// Messages sent to this contract.
struct Message {
address sender;
string message;
}

/**
* @dev Emitted when a message is submited to be sent.
*/
event SendMessage(
bytes32 indexed destinationBlockchainID,
address indexed destinationAddress,
address feeTokenAddress,
uint256 feeAmount,
uint256 requiredGasLimit,
string message
);

/**
* @dev Emitted when a new message is received from a given chain ID.
*/
event ReceiveMessage(
bytes32 indexed sourceBlockchainID,
address indexed originSenderAddress,
string message
);

Step 2: Integrating Teleporter Messenger​

Now that the initial empty MyExampleCrossChainMessenger is defined, it's time to integrate the ITeleporterMessenger that will provide the functionality to deliver cross chain messages.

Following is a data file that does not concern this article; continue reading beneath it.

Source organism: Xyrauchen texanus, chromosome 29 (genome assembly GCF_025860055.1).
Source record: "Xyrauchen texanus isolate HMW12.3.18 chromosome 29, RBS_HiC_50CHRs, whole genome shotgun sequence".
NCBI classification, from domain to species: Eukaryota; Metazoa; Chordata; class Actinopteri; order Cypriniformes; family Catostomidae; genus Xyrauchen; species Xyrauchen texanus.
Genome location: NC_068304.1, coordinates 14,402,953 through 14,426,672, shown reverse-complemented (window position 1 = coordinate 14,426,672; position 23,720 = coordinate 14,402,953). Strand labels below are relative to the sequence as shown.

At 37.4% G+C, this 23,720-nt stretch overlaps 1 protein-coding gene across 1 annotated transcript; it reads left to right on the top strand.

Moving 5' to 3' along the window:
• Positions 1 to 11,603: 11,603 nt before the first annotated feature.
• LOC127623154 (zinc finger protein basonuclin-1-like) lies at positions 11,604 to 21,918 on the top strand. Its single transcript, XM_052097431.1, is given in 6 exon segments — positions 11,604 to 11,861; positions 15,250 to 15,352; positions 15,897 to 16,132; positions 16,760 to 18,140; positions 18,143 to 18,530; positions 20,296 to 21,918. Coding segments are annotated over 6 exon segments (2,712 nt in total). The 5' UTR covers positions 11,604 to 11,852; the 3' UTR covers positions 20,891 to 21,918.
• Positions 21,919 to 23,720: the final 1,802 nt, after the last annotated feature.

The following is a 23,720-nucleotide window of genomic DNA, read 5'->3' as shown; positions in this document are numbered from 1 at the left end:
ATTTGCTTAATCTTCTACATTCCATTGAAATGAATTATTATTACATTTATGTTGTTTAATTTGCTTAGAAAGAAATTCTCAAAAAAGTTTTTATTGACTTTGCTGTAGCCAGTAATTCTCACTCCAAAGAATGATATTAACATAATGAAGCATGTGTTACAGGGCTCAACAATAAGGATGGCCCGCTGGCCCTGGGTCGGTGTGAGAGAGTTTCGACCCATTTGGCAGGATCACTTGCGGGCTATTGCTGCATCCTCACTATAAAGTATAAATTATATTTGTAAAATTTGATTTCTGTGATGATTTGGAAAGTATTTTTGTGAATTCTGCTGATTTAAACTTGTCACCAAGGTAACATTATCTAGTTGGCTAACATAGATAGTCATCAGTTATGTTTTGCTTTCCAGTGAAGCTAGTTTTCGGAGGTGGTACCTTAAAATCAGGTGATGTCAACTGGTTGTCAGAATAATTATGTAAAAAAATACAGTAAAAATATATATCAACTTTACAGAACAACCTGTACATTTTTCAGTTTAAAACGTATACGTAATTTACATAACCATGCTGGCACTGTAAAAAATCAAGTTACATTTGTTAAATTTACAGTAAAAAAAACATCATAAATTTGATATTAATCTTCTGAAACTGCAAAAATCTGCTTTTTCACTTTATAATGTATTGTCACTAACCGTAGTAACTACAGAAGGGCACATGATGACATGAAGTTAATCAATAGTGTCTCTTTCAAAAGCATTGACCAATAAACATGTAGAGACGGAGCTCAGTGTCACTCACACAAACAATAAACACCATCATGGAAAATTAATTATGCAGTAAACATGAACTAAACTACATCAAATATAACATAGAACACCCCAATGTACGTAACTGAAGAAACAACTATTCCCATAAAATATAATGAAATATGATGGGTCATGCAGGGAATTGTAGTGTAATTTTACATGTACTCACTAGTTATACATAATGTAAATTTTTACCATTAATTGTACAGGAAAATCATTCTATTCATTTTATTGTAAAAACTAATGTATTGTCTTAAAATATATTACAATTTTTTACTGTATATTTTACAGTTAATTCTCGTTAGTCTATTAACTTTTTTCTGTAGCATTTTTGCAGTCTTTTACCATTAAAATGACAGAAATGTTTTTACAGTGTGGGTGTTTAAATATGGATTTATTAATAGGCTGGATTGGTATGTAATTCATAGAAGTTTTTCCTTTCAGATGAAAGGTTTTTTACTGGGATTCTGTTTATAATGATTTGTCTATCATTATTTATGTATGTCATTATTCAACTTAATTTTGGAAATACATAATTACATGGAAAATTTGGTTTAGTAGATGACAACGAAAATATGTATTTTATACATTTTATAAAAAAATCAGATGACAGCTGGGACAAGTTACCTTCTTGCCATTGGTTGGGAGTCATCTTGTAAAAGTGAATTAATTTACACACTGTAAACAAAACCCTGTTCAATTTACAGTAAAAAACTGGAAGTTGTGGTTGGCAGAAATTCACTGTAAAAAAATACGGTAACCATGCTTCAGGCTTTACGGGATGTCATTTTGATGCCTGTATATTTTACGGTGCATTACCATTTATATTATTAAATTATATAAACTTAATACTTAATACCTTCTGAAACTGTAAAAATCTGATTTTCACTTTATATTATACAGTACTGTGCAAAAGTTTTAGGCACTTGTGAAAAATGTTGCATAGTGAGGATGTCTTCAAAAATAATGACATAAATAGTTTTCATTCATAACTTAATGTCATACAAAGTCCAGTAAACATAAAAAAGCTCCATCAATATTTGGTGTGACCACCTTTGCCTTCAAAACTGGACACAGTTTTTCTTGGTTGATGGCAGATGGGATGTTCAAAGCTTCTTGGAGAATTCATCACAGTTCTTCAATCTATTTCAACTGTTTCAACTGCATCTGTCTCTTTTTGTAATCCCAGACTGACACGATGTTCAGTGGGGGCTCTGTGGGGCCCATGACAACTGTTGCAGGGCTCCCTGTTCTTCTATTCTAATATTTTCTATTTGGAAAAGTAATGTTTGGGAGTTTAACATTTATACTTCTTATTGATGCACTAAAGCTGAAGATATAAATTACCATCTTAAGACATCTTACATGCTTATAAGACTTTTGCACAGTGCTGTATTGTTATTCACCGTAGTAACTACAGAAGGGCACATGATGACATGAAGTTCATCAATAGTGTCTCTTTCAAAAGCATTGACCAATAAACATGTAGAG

Create a state variable of ITeleporterMessenger type called teleporterMessenger. Then create a constructor that takes in an address where the Teleporter Messenger would be deployed on this chain, and set the corresponding state variable.

contract ExampleCrossChainMessenger is
ReentrancyGuard,
ITeleporterReceiver
{
ITeleporterMessenger public immutable teleporterMessenger;

constructor(address teleporterMessengerAddress) {
teleporterMessenger = ITeleporterMessenger(teleporterMessengerAddress);
}
}

Step 3: Send and Receive​

Now that MyExampleCrossChainMessenger has an instantiation of ITeleporterMessenger, the next step is to add in functionality of sending and receiving arbitrary string data between chains.

To start, create the function declarations for sendMessage, which will send string data cross-chain to the specified destination address' receiver. This function allows callers to specify the destination chain ID, destination address to send to, relayer fees, required gas limit for message execution at the destination address' receiveTeleporterMessage function, and the actual message data.

// Send a new message to another chain.
function sendMessage(